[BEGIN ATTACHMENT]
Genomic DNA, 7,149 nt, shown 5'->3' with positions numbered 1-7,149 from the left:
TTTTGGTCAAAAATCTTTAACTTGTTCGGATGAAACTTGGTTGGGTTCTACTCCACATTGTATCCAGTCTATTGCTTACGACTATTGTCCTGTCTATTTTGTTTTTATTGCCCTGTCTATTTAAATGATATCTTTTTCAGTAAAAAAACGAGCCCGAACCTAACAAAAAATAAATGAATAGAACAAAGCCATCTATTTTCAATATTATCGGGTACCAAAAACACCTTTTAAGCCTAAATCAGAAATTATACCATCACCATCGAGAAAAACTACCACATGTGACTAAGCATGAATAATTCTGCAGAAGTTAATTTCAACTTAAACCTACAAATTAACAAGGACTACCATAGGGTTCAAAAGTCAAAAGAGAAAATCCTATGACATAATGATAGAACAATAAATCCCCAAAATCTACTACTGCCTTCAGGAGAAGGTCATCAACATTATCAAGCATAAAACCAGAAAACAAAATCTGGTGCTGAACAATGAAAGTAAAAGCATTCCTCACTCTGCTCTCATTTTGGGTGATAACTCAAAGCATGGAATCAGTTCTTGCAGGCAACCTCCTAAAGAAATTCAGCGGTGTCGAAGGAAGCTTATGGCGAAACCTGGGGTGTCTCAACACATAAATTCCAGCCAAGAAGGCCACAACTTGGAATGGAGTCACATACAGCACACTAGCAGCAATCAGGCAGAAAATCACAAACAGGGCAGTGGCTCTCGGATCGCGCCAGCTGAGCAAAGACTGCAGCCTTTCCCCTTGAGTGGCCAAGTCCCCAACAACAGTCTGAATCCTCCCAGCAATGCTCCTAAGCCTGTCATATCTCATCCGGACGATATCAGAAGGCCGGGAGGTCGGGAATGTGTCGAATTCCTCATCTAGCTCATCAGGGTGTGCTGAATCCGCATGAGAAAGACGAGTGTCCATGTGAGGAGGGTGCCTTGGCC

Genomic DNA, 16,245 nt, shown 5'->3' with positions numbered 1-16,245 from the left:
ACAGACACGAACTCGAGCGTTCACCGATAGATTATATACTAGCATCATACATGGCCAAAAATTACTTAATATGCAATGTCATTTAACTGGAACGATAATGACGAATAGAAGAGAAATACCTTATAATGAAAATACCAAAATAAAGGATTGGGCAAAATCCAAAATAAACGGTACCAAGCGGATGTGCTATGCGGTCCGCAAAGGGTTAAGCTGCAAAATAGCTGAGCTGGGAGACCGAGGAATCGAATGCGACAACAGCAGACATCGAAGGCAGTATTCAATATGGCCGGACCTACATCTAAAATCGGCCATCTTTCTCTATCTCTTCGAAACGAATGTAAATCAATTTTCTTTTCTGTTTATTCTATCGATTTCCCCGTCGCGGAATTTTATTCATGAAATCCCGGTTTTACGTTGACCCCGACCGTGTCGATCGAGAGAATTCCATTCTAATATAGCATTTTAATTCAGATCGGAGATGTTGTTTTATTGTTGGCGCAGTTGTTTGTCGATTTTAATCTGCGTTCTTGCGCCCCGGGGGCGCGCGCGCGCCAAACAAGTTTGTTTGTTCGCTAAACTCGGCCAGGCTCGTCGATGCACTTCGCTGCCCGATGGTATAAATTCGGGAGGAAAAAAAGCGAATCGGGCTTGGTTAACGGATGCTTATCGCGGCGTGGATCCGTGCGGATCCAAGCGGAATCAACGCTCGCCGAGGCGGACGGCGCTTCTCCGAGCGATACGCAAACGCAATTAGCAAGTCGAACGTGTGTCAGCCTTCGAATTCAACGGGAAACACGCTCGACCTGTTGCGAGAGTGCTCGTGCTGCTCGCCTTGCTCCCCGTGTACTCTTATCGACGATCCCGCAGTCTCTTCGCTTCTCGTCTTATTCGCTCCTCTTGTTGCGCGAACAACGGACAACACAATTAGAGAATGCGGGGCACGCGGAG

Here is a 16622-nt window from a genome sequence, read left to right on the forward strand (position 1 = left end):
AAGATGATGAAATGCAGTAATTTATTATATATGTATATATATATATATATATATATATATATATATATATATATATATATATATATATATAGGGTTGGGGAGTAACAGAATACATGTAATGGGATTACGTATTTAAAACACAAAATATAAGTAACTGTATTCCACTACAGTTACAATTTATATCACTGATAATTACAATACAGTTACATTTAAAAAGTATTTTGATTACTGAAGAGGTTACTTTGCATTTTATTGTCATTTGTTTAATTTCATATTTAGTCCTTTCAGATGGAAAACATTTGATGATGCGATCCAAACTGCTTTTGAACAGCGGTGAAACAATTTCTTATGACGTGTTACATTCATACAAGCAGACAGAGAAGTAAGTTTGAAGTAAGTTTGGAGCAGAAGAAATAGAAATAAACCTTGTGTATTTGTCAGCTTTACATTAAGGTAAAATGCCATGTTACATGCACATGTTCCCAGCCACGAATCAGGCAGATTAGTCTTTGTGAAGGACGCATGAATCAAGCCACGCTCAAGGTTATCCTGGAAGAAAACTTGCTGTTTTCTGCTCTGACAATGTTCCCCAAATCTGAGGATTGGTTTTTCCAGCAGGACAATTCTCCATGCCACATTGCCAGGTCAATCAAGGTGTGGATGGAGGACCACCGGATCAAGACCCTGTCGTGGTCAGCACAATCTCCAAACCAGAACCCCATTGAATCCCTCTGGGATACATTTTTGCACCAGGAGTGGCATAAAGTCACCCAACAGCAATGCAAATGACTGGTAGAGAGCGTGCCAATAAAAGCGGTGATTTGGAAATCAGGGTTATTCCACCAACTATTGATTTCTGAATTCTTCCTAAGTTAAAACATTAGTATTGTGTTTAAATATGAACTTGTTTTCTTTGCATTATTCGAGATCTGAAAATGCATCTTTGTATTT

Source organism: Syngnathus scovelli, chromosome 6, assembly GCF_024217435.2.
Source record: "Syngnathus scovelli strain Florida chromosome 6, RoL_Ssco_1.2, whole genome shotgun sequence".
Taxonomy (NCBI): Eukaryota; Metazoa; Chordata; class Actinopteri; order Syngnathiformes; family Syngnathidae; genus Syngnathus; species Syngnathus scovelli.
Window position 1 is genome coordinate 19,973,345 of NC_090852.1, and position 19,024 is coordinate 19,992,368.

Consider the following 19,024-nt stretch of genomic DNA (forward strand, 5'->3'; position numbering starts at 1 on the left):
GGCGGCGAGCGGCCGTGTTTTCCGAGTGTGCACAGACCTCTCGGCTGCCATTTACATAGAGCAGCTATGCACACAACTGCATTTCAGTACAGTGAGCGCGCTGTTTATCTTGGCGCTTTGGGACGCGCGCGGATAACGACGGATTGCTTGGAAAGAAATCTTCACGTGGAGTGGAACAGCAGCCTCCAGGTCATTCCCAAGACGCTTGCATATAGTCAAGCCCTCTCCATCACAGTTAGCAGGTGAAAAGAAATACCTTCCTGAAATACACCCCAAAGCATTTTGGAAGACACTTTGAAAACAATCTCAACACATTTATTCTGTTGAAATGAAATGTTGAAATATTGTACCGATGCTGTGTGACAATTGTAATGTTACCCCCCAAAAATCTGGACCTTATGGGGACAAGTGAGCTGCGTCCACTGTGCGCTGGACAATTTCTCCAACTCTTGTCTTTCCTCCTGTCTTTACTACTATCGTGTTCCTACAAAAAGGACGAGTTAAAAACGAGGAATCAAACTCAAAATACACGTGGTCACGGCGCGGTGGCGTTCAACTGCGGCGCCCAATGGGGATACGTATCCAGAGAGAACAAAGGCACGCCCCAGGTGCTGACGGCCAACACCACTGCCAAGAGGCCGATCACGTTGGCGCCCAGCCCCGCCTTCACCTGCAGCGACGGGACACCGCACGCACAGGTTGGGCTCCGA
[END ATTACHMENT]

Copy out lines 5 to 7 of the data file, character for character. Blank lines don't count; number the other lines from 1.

Here is a 16622-nt window from a genome sequence, read left to right on the forward strand (position 1 = left end):
AAGATGATGAAATGCAGTAATTTATTATATATGTATATATATATATATATATATATATATATATATATATATATATATATATATATATATAGGGTTGGGGAGTAACAGAATACATGTAATGGGATTACGTATTTAAAACACAAAATATAAGTAACTGTATTCCACTACAGTTACAATTTATATCACTGATAATTACAATACAGTTACATTTAAAAAGTATTTTGATTACTGAAGAGGTTACTTTGCATTTTATTGTCATTTGTTTAATTTCATATTTAGTCCTTTCAGATGGAAAACATTTGATGATGCGATCCAAACTGCTTTTGAACAGCGGTGAAACAATTTCTTATGACGTGTTACATTCATACAAGCAGACAGAGAAGTAAGTTTGAAGTAAGTTTGGAGCAGAAGAAATAGAAATAAACCTTGTGTATTTGTCAGCTTTACATTAAGGTAAAATGCCATGTTACATGCACATGTTCCCAGCCACGAATCAGGCAGATTAGTCTTTGTGAAGGACGCATGAATCAAGCCACGCTCAAGGTTATCCTGGAAGAAAACTTGCTGTTTTCTGCTCTGACAATGTTCCCCAAATCTGAGGATTGGTTTTTCCAGCAGGACAATTCTCCATGCCACATTGCCAGGTCAATCAAGGTGTGGATGGAGGACCACCGGATCAAGACCCTGTCGTGGTCAGCACAATCTCCAAACCAGAACCCCATTGAATCCCTCTGGGATACATTTTTGCACCAGGAGTGGCATAAAGTCACCCAACAGCAATGCAAATGACTGGTAGAGAGCGTGCCAATAAAAGCGGTGATTTGGAAATCAGGGTTATTCCACCAACTATTGATTTCTGAATTCTTCCTAAGTTAAAACATTAGTATTGTGTTTAAATATGAACTTGTTTTCTTTGCATTATTCGAGATCTGAAAATGCATCTTTGTATTT

Source organism: Syngnathus scovelli, chromosome 6, assembly GCF_024217435.2.